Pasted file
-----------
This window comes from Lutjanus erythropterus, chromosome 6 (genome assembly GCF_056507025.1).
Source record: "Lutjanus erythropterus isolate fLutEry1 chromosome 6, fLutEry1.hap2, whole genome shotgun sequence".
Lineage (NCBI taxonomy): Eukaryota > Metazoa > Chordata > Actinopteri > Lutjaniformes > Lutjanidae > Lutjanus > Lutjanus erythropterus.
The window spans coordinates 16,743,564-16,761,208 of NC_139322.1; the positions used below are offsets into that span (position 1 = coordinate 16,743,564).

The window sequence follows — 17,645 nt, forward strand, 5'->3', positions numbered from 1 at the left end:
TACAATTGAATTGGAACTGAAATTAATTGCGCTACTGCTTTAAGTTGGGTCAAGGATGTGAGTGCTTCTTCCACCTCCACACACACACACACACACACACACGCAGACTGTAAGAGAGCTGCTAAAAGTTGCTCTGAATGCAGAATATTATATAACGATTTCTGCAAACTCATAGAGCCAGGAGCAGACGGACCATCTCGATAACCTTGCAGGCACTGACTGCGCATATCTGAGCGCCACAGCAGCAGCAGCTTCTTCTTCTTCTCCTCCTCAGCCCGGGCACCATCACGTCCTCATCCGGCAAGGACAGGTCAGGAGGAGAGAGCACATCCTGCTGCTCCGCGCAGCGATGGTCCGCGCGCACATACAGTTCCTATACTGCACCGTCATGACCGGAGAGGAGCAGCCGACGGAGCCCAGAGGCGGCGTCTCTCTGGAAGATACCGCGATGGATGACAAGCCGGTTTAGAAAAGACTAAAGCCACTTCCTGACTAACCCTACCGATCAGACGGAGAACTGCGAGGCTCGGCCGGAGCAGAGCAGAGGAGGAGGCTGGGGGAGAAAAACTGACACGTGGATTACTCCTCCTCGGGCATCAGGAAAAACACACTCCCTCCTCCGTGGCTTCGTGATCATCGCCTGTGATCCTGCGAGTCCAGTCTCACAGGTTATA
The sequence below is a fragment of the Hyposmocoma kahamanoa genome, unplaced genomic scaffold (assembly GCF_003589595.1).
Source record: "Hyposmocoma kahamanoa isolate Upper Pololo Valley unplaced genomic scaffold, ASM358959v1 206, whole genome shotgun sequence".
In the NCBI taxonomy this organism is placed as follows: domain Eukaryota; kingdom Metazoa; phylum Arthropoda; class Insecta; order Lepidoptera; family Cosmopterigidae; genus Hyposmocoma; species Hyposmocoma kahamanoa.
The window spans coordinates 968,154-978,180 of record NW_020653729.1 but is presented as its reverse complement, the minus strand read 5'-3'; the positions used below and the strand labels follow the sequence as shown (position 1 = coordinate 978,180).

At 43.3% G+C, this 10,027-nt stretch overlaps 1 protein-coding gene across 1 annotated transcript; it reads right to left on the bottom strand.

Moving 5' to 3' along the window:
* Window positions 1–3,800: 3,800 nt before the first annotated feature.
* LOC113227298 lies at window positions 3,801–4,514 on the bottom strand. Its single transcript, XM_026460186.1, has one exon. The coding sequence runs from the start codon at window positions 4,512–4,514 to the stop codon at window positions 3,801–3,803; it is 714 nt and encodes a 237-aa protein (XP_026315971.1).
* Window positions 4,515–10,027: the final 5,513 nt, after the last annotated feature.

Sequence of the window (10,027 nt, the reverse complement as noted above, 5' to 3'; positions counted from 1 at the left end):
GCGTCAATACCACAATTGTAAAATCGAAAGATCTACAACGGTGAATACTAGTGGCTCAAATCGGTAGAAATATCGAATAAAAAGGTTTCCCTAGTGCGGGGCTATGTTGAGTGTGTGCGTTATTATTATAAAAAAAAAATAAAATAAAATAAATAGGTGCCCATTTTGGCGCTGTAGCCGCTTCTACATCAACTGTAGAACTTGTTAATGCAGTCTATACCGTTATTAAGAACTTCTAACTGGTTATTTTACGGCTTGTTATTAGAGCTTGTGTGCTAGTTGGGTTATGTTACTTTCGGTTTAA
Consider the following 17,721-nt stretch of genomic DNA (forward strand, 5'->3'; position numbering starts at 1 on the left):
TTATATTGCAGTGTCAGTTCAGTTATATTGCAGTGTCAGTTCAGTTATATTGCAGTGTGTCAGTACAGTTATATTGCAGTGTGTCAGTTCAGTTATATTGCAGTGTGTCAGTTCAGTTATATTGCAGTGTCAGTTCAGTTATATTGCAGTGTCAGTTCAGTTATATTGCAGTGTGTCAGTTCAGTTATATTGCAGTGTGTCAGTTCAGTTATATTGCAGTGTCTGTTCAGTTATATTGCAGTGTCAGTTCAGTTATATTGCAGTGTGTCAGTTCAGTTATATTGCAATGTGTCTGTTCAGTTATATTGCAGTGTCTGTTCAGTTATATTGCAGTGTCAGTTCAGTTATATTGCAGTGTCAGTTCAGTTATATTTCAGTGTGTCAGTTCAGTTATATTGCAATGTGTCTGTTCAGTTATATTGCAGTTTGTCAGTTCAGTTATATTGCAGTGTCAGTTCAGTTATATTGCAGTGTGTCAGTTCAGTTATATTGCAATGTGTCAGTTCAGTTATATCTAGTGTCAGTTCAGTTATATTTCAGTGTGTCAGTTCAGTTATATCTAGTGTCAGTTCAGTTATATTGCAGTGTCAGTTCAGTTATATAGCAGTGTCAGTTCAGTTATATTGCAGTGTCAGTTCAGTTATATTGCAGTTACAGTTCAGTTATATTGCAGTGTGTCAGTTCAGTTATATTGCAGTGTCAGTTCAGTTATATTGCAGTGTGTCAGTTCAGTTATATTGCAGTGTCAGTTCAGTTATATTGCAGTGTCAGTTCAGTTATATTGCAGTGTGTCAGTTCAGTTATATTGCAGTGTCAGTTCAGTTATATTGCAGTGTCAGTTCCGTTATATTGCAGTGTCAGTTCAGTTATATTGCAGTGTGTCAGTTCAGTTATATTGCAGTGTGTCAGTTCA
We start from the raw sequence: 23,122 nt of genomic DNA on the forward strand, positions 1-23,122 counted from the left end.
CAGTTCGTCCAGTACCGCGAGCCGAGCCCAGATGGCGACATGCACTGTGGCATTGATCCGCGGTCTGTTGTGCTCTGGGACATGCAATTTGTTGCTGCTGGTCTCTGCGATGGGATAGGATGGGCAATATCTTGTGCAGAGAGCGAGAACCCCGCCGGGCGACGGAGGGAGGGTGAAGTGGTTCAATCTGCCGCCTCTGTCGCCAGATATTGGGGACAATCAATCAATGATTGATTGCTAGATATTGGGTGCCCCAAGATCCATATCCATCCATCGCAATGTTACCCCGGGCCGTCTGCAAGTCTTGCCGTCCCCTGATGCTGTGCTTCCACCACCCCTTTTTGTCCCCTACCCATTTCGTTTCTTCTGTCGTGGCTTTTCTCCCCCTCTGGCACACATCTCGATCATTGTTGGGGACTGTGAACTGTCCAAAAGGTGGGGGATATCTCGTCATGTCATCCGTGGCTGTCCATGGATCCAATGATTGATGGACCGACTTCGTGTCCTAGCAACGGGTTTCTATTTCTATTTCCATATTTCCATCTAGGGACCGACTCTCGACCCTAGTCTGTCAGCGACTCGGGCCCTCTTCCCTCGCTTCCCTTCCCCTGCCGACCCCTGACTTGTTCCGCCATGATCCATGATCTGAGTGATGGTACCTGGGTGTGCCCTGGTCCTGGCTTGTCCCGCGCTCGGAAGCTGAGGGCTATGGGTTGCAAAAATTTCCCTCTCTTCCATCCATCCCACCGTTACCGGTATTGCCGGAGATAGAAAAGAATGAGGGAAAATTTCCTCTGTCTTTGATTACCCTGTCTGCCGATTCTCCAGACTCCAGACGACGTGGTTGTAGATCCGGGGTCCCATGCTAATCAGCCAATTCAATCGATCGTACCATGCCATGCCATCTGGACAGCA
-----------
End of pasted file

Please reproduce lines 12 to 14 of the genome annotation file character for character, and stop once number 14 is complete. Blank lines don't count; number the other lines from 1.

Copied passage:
Moving 5' to 3' along the window:
* Window positions 1–3,800: 3,800 nt before the first annotated feature.
* LOC113227298 lies at window positions 3,801–4,514 on the bottom strand. Its single transcript, XM_026460186.1, has one exon. The coding sequence runs from the start codon at window positions 4,512–4,514 to the stop codon at window positions 3,801–3,803; it is 714 nt and encodes a 237-aa protein (XP_026315971.1).